Sunday, July 22, 2012

Another Hope Dashed

Yesterday, an article in the Register-Star raised the hope that two of the Furgary shacks were in Greenport and hence might be spared demolition. This afternoon, DPW Superintendent Rob Perry informed Gossips that the two northernmost shacks are definitely not in Greenport. As Perry explained, "The shacks in question are not only within the 14.49 acres [conveyed to the City of Hudson] but at least an estimated 2,000 feet from the Town of Greenport border." Perry provided this map of the land granted to the City of Hudson by the State of New York as evidence.


  1. The distance of the actual municipal boundary from Furgary tells another story.

    Greenport officials knew where the boundary was all along, just as anyone with any familiarity with the area does.

    It is obvious to me and to others that Greenport has just expressed its own concern about our shared heritage at Furgary.

    They knew the boundary was far away from Furgary, but thought it an important enough opportunity and issue to go ahead and announce their position:

    “'The feeling by the board is to leave them,' [John] Porreca said over the phone Saturday. 'We feel they have historical significance.'

    "[Porreca] said he had spoken with all sitting Town Board members following his discussion with Hallenbeck and all members were pretty much in agreement that the two shacks ought to be saved."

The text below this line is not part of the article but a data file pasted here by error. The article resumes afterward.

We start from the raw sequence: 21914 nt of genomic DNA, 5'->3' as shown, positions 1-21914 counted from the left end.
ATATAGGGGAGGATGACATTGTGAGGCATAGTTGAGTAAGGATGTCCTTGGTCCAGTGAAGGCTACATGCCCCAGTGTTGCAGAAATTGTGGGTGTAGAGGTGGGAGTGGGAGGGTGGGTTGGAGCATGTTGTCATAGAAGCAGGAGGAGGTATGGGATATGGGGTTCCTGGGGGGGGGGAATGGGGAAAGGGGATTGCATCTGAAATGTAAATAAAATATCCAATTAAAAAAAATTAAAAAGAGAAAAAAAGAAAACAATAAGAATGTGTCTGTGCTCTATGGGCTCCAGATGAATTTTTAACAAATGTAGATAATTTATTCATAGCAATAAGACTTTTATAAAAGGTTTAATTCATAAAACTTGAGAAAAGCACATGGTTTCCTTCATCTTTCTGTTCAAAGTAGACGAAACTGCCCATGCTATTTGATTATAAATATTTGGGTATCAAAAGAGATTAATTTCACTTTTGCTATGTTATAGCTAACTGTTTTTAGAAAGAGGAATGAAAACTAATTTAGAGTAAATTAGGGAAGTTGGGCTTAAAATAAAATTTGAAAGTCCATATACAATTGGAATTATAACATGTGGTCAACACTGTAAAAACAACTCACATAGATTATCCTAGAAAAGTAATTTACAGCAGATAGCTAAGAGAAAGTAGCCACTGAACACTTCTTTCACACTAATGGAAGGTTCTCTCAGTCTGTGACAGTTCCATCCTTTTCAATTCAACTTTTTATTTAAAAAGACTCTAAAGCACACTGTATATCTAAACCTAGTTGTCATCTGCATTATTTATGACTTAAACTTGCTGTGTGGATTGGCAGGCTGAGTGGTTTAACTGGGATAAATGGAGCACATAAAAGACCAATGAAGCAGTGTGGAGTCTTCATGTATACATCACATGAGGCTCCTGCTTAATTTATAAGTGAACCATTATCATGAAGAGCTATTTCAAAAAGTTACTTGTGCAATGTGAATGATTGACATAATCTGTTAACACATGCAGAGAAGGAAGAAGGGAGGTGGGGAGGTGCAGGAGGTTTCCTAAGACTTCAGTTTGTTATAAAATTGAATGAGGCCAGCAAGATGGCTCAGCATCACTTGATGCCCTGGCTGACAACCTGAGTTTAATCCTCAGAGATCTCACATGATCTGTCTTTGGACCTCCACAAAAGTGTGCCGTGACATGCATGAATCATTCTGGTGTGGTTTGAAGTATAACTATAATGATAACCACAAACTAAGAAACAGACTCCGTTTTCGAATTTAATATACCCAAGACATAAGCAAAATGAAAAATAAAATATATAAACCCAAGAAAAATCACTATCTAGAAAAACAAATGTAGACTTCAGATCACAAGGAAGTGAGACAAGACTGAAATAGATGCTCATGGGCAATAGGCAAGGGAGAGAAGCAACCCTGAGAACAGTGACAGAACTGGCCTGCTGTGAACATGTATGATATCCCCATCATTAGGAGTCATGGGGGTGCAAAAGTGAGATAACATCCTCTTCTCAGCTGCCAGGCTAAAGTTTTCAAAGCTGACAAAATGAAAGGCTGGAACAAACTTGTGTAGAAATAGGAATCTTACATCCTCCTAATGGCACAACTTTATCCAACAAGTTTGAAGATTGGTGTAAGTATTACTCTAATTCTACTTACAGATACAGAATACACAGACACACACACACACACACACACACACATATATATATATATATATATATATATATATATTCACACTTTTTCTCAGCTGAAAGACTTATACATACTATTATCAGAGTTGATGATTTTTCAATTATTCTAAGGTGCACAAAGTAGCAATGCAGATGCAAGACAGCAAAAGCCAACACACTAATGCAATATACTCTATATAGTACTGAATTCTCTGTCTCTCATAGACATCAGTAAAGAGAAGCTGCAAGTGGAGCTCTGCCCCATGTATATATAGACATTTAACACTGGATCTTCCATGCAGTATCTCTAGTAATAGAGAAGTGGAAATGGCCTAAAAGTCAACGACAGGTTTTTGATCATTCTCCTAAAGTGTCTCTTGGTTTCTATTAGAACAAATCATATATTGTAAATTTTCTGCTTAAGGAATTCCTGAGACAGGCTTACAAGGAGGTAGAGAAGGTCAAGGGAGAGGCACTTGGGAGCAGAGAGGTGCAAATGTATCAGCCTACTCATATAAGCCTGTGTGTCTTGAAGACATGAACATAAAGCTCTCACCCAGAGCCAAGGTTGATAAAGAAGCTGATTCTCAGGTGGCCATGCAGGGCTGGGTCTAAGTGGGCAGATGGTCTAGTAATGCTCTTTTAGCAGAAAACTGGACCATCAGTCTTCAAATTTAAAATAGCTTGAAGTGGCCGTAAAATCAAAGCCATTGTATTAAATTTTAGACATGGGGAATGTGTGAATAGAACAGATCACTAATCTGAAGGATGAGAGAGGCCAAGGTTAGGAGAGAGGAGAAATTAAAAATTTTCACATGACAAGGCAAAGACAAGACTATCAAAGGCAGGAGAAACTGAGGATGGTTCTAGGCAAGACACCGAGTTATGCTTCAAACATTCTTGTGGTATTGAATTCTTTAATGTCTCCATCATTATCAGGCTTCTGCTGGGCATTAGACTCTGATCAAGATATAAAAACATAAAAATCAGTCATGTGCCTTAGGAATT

Let's take heed of Greenport's subtle message and not fool ourselves that they don't know where their own boundaries lie.

    I think they know the lay of the land exactly.

  2. Going by Rob Perry's map, lands which lie off Greenport's shore are owned by "the City of Hudson Industrial Development Agency" (far upper right), underwater lands which are also referred to as "City Property" ... in Greenport!

    Also note that the diagonal, dashed line through the larger parcel represents the never completed Mill Street extension.

    The Proprietor's had planned a linear extension of Mill Street to the northwest once they'd "reclaimed" North Bay.

    The 1839 map shows how the Proprietors divided between them the underwater lots southwest of the dashed line. We even have the names of which Proprietors claimed which lot.

    Furgary lies southwest of that dashed line - southwest of the Mill Street extension - and well within the Proprietor's lot lines, whatever they meant by them.

    (The Proprietors did the exact same thing in South Bay and all around the same time, but the South Bay lots evolved into deeded properties.)

    The 1839 map also gives the best idea about where the original shoreline lay, and thus the Proprietor's 180' of underwater lands.

    The final document of the Supreme Court Appeals Division describes that the city made its argument using the same 1839 map, except that counsel for the petitioners offered no counter-argument at all! The city could have said just about anything and won on "the merits."

    This is why people are somewhat justified when they say that the city won on a technicality (which is true enough by the fact that their lawyers filed late). It's a way of burying the frustration that the North Dock Tin Boat Association was poorly represented, seeing as though the very map which previous generations used to justify Furgary's existence was now used against them without any protest on their behalf.

    The city did not win a moral victory here, despite how it's being spun in the Bully Pulpit. We should question that kind of rhetoric at every turn. Indeed, it appears that more and more people are able to see through what amounts to a phony, condescending narrative.